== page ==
On December 9, 2020, our provincial government lowered the interest rates on damages that plaintiffs receive in motor vehicle accidents. Our Court of King’s Bench in Jackson v Cooper had to decide whether the change in interest rates was retroactive or not. In other words, the Court had to determine whether the lowered interest rates applied to motor vehicle accidents that occurred even before December 9, 2020.
What are damages?
In order to understand the issue addressed in Jackson v Cooper, it will be helpful to discuss what damages and interest are. In a personal injury case, damages are monetary payments awarded for various types of losses.
There are all sorts of types or “heads” of damages that might apply in a personal injury case. An injured person may have suffered a loss of income, loss of ability to care for their household, as well as many other types of losses. A common type of loss is pain and suffering, a type of non-monetary loss.
When someone is owed damages, the at fault party would normally have to pay interest on the damages. For example, if someone was in a motor vehicle accident on January 1, 2015, but wasn’t paid until January 2018, they would be owed about 3 years interest on the damages for pain and suffering.
How much interest is payable on damages?
For monetary losses, like loss of income or payments for medical services, one would have to consult the Judgment Interest Regulation. This regulation specifies how much interest is payable per given year.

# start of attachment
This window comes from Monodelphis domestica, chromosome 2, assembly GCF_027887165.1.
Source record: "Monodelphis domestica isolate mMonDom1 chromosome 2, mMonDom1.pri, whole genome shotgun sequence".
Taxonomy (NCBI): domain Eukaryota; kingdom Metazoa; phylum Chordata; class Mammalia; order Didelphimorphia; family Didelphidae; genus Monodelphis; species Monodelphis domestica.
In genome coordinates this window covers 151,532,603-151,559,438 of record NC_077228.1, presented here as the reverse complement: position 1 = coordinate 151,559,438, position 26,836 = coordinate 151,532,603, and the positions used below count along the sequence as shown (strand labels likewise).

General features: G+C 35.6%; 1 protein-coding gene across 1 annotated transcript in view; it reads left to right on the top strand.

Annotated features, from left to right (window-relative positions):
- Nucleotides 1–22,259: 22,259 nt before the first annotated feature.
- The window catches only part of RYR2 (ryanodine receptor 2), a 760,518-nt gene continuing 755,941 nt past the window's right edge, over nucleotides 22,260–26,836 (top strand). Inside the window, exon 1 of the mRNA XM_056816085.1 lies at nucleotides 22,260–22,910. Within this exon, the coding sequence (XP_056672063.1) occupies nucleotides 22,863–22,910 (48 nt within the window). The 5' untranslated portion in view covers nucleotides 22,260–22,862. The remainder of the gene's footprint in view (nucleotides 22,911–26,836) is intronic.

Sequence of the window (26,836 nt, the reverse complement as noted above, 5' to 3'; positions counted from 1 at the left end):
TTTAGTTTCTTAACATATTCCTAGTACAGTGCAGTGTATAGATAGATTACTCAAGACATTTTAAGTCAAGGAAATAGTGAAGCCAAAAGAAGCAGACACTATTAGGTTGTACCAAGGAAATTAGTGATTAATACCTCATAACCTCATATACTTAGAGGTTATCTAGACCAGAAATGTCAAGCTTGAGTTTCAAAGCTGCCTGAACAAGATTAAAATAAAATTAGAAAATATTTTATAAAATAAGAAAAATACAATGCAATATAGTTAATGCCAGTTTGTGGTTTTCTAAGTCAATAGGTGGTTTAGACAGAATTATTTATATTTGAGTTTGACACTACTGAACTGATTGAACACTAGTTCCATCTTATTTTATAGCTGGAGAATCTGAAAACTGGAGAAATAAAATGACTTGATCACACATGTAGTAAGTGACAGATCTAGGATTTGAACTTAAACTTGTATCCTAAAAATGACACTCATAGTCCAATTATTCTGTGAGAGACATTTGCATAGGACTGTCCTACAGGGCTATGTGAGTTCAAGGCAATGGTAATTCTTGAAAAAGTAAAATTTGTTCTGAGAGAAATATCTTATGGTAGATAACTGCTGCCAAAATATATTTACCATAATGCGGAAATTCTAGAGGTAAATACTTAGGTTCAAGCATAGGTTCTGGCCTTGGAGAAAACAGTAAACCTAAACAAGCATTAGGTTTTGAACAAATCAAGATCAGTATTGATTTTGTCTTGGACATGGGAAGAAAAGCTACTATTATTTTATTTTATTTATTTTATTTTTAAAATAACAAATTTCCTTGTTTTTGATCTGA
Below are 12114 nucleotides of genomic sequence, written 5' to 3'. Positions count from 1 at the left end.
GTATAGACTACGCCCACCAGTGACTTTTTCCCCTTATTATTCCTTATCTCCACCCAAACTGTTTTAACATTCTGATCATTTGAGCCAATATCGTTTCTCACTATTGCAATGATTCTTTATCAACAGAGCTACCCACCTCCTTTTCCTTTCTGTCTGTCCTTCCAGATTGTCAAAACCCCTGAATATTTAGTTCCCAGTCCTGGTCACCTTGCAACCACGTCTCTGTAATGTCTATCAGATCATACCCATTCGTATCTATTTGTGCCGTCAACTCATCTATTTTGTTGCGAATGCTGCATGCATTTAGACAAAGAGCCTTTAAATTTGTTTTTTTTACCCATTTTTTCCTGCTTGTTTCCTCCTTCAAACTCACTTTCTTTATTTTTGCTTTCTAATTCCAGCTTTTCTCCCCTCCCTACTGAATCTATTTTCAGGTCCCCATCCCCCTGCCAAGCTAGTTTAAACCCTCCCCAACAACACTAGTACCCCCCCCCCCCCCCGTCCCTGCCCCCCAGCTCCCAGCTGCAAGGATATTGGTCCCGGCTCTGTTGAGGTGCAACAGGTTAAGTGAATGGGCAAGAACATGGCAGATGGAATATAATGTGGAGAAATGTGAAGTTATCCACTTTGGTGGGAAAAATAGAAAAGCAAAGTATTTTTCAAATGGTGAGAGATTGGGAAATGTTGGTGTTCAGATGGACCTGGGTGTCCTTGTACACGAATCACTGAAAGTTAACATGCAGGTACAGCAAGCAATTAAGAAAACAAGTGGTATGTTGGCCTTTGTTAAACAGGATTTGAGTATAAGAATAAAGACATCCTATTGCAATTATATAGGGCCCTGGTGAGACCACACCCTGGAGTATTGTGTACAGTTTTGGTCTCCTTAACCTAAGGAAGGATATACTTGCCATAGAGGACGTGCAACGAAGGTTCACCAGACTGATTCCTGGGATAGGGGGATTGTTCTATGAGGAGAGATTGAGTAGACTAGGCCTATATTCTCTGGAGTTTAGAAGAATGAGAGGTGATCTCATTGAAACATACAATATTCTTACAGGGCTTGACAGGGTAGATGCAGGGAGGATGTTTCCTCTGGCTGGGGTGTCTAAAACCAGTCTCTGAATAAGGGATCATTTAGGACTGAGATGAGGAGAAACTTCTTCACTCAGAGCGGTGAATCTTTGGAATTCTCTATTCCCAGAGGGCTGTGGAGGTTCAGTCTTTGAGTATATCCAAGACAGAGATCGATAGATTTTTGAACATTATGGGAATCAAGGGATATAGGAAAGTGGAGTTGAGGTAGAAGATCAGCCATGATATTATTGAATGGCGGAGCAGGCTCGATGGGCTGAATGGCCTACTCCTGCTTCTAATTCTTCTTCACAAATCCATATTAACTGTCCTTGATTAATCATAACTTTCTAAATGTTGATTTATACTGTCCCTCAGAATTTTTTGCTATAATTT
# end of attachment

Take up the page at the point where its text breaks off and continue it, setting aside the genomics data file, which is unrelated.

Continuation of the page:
For example, the interest rates payable in 2019 and 2020 were as little as 2.2% and 1.5% respectively. In 2021 to 2022, the interest rate is only 0.2%.
For non-monetary losses, like pain and suffering, however, the interest rate had been set at a steady 4%, as per the Judgment Interest Act.
The Insurance (Enhancing Driver Affordability and Care) Amendment Act, 2020, lowered the interest rate on non-monetary losses caused by motor vehicle accidents to match the rates in the Judgment Interest Regulation. In other words, this change drastically lowered the interest rates from 4% to 0.2% in 2021 and so on, meaning that plaintiffs in motor vehicle accidents would be getting substantially less interest on their damages than before.
The Jackson v Cooper Decision
This Fall, a decision called Jackson v Cooper was released The Court was asked to determine whether the interest rates prior to December 9, 2020 were at the 4%, or whether they were at the lower amounts as per the Judgment Interest Regulation.
The insurance company in question argued that the lowered rate of interest for non-pecuniary damages applied no matter the date of the accident. In other words, they argued the 4% no longer applied in any circumstances when it was a motor vehicle accident.
The Court determined otherwise, finding that the change in interest rates only applied going forward from December 9, 2020. In other words, a plaintiff who is injured in a motor vehicle accident prior to December 9, 2020 would still get 4% interest on their non-monetary losses up to December 9, 2020, then would get the reduced rate of interest from December 9, 2020 forward.
The types of damages available and various interest rates payable on awards can be complicated to figure out. If you have been injured in an accident we recommend that you speak to one of our qualified lawyers to discuss your case.